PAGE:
So the max that my 12s4p is charing to is 47.9… shouldnt it be closer to 52 volts? It this a bad p group or bad bms? I opened the battery and everything looks connected…i keep making plans to take it to psychotiller but life keeps getting in my way??? Any ideas would be helpful. I bought it used from a member on this site Nd it came not working properly tho i was told it had no issues
12x4.2=50.4V Was it charging up to that before? How is your bms set? Does your charger went green when reaching the voltage you mentioned?
What are all your cell-group voltages? What charger are you using? What BMS are you using?
Check your cells. Check your charger.
Yup… Disconnect the bms.pigtail… And measure each group voltage to see where the variance is… If one group is off then.just charge that group back up to the same level as all the others…
Didnt set anythinf… its a torque boards battery i got second hand from @Mattmccrary8. It only charges up to 47.9 volts then goes green… i have no idea how to do anything anyone suggested lol. I dont even own any kind of reader so if anyone has suggestions im game… i figured i could learn a lil something so im gonna try to fuck with it instead of havin it sit around. Been reading a lot about batteries but its still all greek to me. Only way to learn is to roll up your sleeves and get dirty
@bobby - yeah that’s most likely a bad p group.
Buy a multimeter. It doesn’t have to be a $150 Fluke, I have a little uni-t ac/dc clamp meter and it does everythign I need. You’ll find an endless number of uses for it.
So in reality we don’t even know if 47.9V is true. Get a $5 multimeter and do some checking.
I know its bad because i only got about two miles before it would die… next step, multimeter
Did you buy it in this condition? Did Matt tell you it didn’t work correctly?
Nope. Had no clue… i was told everything was good and spent about 420 bucks thinking id have a battery i could use. Hasnt worked since i got jt Nd hasnt even been used really for that reason. My first test run, it died in about 20 min of riding and has been sitting in the garage since. I just took it as a loss and not to buy batteries used from here
I mean i have the whole conversation on this website archived…
I’d have a chat with him. See if you can sort something out
Honestly, i was a rookie back then and didn’t know if i set it up wrong or what the deal was. It was only after some realized it wasnt me… ill send him a message but im pretty sure nothing will come out of it… just chalk it up to a lesson learned kind of deal. I expect the ol “it worked perfectly fine when i sent it” reply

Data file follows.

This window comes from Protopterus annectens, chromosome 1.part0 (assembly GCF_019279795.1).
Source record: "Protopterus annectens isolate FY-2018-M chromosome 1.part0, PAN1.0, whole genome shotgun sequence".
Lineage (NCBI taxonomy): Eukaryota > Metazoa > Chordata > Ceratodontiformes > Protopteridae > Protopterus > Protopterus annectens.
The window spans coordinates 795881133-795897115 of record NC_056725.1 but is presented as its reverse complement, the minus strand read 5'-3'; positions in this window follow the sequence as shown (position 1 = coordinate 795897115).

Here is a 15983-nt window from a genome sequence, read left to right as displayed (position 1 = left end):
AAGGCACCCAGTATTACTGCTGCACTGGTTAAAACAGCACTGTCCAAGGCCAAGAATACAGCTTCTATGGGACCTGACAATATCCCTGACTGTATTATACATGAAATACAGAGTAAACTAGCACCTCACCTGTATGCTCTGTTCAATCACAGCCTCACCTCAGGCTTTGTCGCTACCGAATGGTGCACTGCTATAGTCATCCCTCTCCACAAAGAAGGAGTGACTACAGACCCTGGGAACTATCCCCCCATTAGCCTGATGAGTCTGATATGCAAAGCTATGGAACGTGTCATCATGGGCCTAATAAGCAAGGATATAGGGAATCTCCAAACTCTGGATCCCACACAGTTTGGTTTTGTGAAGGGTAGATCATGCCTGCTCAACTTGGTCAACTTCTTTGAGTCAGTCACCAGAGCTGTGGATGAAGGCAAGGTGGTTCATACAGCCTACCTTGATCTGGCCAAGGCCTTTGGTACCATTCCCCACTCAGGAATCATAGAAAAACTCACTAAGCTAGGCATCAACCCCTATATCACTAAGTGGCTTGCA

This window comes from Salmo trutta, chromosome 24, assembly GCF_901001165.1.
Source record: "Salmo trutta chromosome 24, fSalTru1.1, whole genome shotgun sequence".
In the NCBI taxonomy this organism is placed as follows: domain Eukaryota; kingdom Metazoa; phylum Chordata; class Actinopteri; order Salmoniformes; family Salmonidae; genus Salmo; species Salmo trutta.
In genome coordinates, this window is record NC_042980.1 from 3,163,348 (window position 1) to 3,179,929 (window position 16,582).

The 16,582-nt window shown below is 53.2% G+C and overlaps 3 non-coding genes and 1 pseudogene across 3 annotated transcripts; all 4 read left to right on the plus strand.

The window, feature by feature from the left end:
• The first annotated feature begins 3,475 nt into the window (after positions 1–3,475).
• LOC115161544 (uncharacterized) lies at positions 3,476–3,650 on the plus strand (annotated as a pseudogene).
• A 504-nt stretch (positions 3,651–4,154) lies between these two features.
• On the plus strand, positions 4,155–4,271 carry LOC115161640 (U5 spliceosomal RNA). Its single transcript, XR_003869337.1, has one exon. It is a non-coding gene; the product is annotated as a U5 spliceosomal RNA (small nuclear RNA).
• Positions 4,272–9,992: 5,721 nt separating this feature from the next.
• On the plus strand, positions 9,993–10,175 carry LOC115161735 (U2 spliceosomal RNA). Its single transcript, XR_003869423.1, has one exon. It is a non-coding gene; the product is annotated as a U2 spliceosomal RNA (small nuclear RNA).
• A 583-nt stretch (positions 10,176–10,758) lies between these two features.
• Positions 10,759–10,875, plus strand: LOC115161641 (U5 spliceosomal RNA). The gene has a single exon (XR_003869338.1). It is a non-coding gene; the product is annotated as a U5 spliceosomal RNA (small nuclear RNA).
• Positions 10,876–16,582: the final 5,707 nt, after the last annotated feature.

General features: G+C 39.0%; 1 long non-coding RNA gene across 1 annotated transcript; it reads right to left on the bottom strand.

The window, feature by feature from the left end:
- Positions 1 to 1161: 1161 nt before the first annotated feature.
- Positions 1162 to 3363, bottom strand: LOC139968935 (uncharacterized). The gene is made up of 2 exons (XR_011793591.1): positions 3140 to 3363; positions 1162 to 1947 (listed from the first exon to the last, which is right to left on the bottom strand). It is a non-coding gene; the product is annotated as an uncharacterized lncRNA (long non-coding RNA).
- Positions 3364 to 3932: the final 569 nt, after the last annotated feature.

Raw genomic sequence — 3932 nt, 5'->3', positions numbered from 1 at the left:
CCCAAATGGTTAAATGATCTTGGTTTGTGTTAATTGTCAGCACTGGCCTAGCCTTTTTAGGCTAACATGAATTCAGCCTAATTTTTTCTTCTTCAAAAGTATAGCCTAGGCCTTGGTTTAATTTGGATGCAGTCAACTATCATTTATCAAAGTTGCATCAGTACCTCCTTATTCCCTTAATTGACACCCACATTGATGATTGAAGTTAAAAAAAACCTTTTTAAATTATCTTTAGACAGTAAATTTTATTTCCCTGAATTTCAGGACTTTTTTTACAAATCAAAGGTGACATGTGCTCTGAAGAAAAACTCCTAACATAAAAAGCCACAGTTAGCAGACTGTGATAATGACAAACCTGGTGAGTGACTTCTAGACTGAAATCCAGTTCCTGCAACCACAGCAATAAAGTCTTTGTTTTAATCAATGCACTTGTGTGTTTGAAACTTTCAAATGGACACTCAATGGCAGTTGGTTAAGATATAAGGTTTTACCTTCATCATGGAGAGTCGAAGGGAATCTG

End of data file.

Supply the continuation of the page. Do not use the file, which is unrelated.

Even if it’s got a bad P group or something, most of the cells are probably still good. You could take out two P sections and have a working 10s. It’s just a matter of finding what’s borked. Hell, it might just be a problem with the BMS, which is a fairly cheap fix.
Does sound a lot like a bad cell group. The charger goes green because they are set to indicate full charge when the battery charge current drops below about 300mA not when it reaches max volts.
Yeah. If the BMS detects one of the groups is dead while the others are full, it’ll stop the charging and start balancing, to get all the cells to match. But if one group is faulty, it’ll never be properly balanced, and the pack will never reach 50.4V. When riding, the cell group that’s low will hit LVC very fast, and probably have a high internal resistance, which is what causes the awful range.
Get a multimeter and check each adjacent pair of balance wires (from 1 to 2, then from 2 to 3, 3 to 4,etc). Whichever one reads significantly (more than 0.1V) different than the other is likely bad.
Hmm, I take the guess on two broken cells spread over 2 p groups. The p group with a broken cell will charge faster. When that cell group is 4,2v the bms cut off the power.
If one cell in a P group is screwed, I’d guess all the cells in that group are likely damaged from being driven to either or both voltage limits, or beyond. That, or if on of the cells has developed a soft short, the entire P group will be dead.